Interesting Information: “2015 Dietary Guidelines Include Healthy Revisions”

Interesting Information:  June 1, 2016

“2015 Dietary Guidelines Include Healthy Revisions”

In this article, Dr. Joseph Mercola analyzes the 2015-2020 USDA Dietary Guidelines.

Here’s how the article starts:

On January 7, 2016, the U.S. government released its 2015 to 2020 dietary guidelines 1,2,3,4,5 many of which are steps in the right direction. Perhaps one of the most promising changes is a shift away from focusing on specific nutrients toward a general focus on eating real food.

Gone are dietary taboos against dietary cholesterol.

But, the saturated fat myth remains.

Going back on both of these failed dietary recommendations in the same year was probably too much for the panel to own up to…

Mercola includes an extended discussion of the dangers of taking statin drugs.

He concludes with some dietary recommendations, which include eating more dietary fiber found in veggies.

It’s a good article…

Source: 2015 Dietary Guidelines Include Healthy Revisions

Turkey Tracks: Funky Pumpkins In The “Parts Department”

Turkey Tracks:  June 1, 2016

Funky Pumpkins In the “Parts Department”

Several friends and I have undertaken this summer to make “parts department” blocks, the idea taken from Gwen Marston and Freddie Moran in their book COLLABORATIVE QUILTING –and to see if these blocks can be developed into a quilt for each of us.  I, of course, will also look to my Bonnie Hunter stash management system to see what I can use to make blocks.

This is an improvisational version of a round robin project in ways.

And this kind of improvisational quilt is coming out of the “modern” quilt movement.

Here’s one example in process, made by Becca Babb-Brott from a pattern (“Gypsy Wife”) by designer Jen Kingwell.


Another would be to start with a medallion and build rows around it.

Or, to make a “row” quilt.

Who knows what will happen…

We specified low-volume fabrics and “brights” and “make at least multiples of four,” and left it at that.

The three others are working on funky house blocks, tree blocks, log cabins, star blocks and the like.

What would I do?

Well, this picture came across the screen of blocks Bonnie Hunter found forgotten in one of her quilt boxes.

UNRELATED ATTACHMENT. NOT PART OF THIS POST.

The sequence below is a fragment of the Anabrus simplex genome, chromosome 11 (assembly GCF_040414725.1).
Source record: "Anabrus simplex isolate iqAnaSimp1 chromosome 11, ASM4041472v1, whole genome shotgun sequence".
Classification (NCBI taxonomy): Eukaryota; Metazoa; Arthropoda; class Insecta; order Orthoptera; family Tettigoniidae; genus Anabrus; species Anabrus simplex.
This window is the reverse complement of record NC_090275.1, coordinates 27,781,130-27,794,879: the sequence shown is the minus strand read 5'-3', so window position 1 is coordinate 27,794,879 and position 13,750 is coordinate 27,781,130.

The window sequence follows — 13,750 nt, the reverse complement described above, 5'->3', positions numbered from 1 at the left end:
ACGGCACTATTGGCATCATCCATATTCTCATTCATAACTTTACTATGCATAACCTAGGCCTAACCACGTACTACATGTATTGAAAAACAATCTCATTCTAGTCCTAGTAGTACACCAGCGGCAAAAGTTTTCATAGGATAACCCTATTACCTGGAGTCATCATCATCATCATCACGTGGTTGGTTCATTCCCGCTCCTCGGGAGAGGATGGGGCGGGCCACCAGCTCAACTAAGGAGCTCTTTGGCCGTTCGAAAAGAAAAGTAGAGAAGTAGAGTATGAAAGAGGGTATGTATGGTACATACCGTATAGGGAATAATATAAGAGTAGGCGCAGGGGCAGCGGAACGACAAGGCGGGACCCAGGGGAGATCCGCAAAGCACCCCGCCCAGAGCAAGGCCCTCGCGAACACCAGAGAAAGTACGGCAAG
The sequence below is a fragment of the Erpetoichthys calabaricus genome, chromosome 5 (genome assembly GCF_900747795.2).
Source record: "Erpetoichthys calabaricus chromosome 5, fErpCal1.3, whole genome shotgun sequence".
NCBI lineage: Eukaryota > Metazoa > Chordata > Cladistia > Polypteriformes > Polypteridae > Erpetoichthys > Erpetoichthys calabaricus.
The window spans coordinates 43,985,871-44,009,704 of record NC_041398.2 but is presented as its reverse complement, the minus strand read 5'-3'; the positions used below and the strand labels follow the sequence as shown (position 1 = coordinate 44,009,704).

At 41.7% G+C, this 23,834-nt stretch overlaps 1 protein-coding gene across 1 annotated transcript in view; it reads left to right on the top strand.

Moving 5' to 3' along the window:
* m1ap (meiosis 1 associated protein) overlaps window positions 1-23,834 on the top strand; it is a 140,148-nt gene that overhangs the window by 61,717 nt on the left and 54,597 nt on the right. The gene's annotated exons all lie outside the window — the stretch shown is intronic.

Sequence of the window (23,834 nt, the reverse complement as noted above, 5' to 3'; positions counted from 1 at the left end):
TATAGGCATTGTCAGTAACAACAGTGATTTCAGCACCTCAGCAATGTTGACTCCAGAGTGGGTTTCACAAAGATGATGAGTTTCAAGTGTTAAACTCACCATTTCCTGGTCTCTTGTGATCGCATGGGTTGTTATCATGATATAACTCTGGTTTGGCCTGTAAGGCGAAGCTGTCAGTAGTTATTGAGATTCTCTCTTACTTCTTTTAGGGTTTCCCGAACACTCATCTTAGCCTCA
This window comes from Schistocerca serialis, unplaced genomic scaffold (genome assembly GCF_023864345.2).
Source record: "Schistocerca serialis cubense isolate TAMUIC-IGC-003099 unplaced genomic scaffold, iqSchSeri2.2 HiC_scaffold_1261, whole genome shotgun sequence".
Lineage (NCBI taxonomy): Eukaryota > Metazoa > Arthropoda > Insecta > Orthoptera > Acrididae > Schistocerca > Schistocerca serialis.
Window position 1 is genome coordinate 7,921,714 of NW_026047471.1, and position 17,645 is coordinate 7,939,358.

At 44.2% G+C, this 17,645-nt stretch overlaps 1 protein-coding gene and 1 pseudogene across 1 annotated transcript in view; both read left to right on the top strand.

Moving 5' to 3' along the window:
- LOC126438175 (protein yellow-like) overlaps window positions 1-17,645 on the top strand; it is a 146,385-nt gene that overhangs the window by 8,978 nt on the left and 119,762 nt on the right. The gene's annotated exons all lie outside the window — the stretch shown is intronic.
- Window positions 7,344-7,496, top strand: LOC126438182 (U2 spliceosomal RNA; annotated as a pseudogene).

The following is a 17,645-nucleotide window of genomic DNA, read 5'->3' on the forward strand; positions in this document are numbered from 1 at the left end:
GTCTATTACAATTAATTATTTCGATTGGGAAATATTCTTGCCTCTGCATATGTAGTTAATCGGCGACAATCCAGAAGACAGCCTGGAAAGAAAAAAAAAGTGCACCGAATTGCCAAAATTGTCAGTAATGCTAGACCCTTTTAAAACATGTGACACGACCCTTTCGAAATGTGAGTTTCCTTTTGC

Hmmmm, I thought.

I pulled out orange strips from the 1 1/2-inch bin, and then I thought maybe I’d try to draw a foundation piece pattern–after looking at foundation-

pieced pumpkin patterns in EQ7.

That was fun, and as you can tell from the next picture, the pattern evolved as I learned how what I had drawn might actually look when executed.


I didn’t want to get too far from “funky” or too large, but I do like the rounded pumpkin top and the whimsical bottom strip and the placement of the pumpkin within the light fabrics rather than letting it run to the edge.  This block is 8 1/2 inches so will finish at 8.  That’s large for our project, but it can take a few large blocks I think.  And, we don’t have to use everything we get from each other.

These blocks will go into the “parts department” pile to be shared, and I have new-found respect for foundation-pieced designers.

Here are some ideas made from fabrics I pulled from my “stash bins” of cut-up squares and rectangles.  These blocks are meant to be “filler” blocks.

Pinwheels, made by cutting 2 1/2-inch squares diagonally, resewing them, and sliver trimming them to 2 inches:


Flying Geese made from 2 by 3 1/2 rectangles and 2-inch squares.  The little bitty 2-inch blocks are sewn from the trimmed triangles and sliver trimmed.  These tiny blocks could be surrounded by another layer of strips to make a slightly larger square.  Probably colored strips…


This block is made from a 3 1/2-inch square by sewing 2 1/2 inch squares to the corners  (opposite corners first) and trimming out the excess–which also make small triangles.  Hmmm.  This small pinwheel could take some low-volume strips to enlarge the square and highlight the center too…


The project is affording me a bit of play each day, a bit of rummaging through stash bins first.

We’ll see what happens…

Turkey Tracks: Chickie Babies Report

Turkey Tracks:  June 1, 2016

Chickie Babies Report

I went to see Rose a few days ago to have a coffee and visit with her and to see our baby chicks’ growth.

It had been about a week since I had last seen them.

They are getting SO BIG.  And Rose has them in the big hen house now–with a heat lamp when needed.

Remember, these are our special Blue Wheaten Americanas.  Can you tell which ones might be roosters yet?



We can’t…  Though we have some lively guessing going on.

I’m wondering if the ones with blacker wings might be???

We are worried about this one.  S/he is away from the others and just does not look “right.”


Rose picked up some adorable chicks that are meant to be hens the other day–excess ones the hardware store wanted to place.  They are two different breeds, and we can’t wait to see their feather colors when they grow up.  I forget their fancy names at the moment.  One of these will wind up being gold.  She’s in the front, to the left.  I think…  See the gold on her little face?


It’s really hard to resist baby chicks.   And I miss my chickens’ antics and good humor.